Judge Mary Faherty said the Taoiseach was giving different reasons from those he gave in evidence last week, reasons which were “like polar opposites”.
The tribunal heard the money was lodged to an account in the name of Mr Ahern’s former partner Celia Larkin in December 1994. It was withdrawn the following month and given back to him in cash.
Mr Ahern said the withdrawal was “no big deal” and took place around the time Fianna Fáil had been “chucked out of government, very unceremoniously” and his own professional and private circumstances had changed.
The money, he explained, was then kept in cash in his safe at his constituency office, in St Luke’s, Drumcondra.
Originally, Mr Ahern said the withdrawal was intended to help fit out the house in Drumcondra he was considering renting from Manchester businessman and personal friend Michael Wall.
Earlier, Mr Ahern rejected tribunal counsel claims he had failed to comply with a legal order to disclose all banking records relevant to the inquiry’s investigations.
The Taoiseach declared: “I wasn’t hiding anything. Any questions that ever came up I answered them.”
It emerged yesterday that Mr Ahern only told the tribunal, through his solicitor, in February this year that Mr Wall’s money was transferred into Ms Larkin’s account.
The Taoiseach did not mention his role in the receipt, benefit or the lodgement of the money in any documents supplied to the tribunal.
Despite sustained questioning yesterday, Mr Ahern could not recall how or where he purchased the stg£30,000 to return to Mr Wall in the event the refurbishment of the Beresford Avenue house Wall intended purchasing did not go ahead.
While he said he was “clear” he purchased the stg£30,000 at some point in 1995, the Taoiseach added: “My inquiries to ascertain precisely when and where this occurred are ongoing.”
Mr Ahern continued: “I am now being asked to remember precise details of transactions and the precise amount of foreign currency involved in these transactions approximately 13 years after the event. Quite frankly, I cannot remember the details at this remove.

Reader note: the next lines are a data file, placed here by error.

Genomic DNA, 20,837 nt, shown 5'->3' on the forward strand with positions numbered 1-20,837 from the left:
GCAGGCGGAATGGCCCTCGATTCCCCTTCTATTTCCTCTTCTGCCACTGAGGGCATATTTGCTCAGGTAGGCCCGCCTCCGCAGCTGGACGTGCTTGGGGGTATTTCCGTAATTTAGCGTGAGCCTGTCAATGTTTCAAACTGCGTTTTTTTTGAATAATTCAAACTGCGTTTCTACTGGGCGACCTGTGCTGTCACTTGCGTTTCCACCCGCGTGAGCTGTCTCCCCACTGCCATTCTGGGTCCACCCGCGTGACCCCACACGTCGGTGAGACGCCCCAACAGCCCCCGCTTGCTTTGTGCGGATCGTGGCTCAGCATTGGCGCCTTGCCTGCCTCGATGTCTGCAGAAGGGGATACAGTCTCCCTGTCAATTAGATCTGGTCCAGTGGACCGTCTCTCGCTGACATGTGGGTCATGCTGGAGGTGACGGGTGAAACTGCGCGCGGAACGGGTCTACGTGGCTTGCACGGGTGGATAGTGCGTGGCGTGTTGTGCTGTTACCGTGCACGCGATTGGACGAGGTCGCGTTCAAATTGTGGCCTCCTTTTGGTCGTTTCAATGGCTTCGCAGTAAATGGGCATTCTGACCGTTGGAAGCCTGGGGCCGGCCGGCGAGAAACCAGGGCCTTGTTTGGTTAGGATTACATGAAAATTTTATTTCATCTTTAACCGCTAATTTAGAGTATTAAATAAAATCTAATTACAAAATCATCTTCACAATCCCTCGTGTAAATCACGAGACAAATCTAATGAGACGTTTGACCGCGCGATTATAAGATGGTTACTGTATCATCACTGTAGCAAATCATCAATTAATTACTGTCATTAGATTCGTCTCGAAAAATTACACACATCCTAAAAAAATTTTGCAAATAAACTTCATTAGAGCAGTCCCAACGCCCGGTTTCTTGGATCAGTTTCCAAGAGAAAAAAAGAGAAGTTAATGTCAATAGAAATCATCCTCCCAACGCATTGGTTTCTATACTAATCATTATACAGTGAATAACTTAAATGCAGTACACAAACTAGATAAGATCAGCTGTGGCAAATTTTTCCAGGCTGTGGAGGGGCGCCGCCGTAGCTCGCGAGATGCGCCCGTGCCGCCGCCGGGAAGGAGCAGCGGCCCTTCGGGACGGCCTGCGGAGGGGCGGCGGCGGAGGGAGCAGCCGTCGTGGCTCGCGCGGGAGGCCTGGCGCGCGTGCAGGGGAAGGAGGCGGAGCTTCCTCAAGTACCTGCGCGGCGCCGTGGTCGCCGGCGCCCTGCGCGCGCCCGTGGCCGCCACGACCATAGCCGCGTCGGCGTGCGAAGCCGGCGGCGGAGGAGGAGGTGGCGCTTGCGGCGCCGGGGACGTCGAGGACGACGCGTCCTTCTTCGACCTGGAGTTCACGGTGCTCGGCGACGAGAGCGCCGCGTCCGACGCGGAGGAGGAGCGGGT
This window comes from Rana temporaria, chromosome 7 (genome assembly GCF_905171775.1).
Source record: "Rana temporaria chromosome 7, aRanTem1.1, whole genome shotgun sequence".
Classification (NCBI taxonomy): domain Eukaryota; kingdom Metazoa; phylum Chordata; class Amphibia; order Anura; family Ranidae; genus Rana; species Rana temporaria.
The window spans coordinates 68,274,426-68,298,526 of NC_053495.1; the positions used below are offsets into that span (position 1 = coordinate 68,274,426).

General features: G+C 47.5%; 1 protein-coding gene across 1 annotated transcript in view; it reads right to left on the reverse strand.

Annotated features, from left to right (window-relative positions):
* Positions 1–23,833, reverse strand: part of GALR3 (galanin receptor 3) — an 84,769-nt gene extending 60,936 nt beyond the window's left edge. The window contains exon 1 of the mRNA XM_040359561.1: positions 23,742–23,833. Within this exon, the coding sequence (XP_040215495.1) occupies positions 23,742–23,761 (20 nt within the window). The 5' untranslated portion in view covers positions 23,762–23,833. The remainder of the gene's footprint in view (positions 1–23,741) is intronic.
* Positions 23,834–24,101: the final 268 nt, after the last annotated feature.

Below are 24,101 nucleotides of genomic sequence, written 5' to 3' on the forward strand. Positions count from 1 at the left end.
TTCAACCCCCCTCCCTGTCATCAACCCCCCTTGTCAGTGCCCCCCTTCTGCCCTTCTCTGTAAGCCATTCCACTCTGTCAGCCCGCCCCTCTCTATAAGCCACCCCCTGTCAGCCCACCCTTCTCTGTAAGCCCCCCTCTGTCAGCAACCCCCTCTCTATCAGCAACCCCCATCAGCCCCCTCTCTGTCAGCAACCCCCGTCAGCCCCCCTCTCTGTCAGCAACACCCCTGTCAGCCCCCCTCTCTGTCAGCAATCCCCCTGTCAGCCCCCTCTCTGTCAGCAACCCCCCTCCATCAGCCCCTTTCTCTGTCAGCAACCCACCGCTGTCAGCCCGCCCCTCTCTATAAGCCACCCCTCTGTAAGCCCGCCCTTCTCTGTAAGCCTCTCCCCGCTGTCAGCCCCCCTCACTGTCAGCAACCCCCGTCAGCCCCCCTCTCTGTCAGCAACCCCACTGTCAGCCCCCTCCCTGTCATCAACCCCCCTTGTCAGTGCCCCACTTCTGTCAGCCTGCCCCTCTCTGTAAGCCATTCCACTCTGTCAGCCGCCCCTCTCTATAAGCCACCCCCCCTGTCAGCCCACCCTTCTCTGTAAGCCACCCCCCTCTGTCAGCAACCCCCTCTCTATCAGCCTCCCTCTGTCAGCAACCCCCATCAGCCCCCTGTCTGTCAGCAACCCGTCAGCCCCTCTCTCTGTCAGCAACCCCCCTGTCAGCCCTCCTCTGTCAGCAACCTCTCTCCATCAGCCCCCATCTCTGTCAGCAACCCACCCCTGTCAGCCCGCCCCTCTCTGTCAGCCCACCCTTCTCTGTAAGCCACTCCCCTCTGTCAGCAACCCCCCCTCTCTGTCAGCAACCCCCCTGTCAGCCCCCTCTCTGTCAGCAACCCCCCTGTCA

“These transactions took place at a time of particular personal turmoil and upset for me and at a time when I was simultaneously attempting to discharge onerous public and party duties.”
Answering tribunal lawyer Des O’Neill SC, Mr Ahern repeatedly said he could not remember whether he purchased the sterling in one lump or instalments, or if somebody else had done so on his behalf.
Offering possibilities for withdrawing the money, the Taoiseach said the urgency of finding a house had changed as he had not been elected taoiseach, as expected in December 1994. Instead, he found himself travelling around the country to rebuild the party.
Mr Ahern also suggested a reason he took out the cash was to make it available for Ms Larkin’s use while he was travelling around the country.
However, Mr O’Neill questioned how Ms Larkin could access the money if at the time it was locked away in a safe at St Luke’s.
Mr O’Neill said it seemed a lot more inconvenient for the money to be locked in Mr Ahern’s safe than to be in the bank where Ms Larkin could access it.
Mr Ahern denied it had proved to be an impediment, as when Ms Larkin was required to pay bills or get drafts he had given her the cash.
Mr Ahern said in April 1995 he decided to go ahead with renting the Wall property, eventually buying it in 1997. Mr Ahern rejected the notion that the money given by Mr Wall in 1995 was a “contribution”.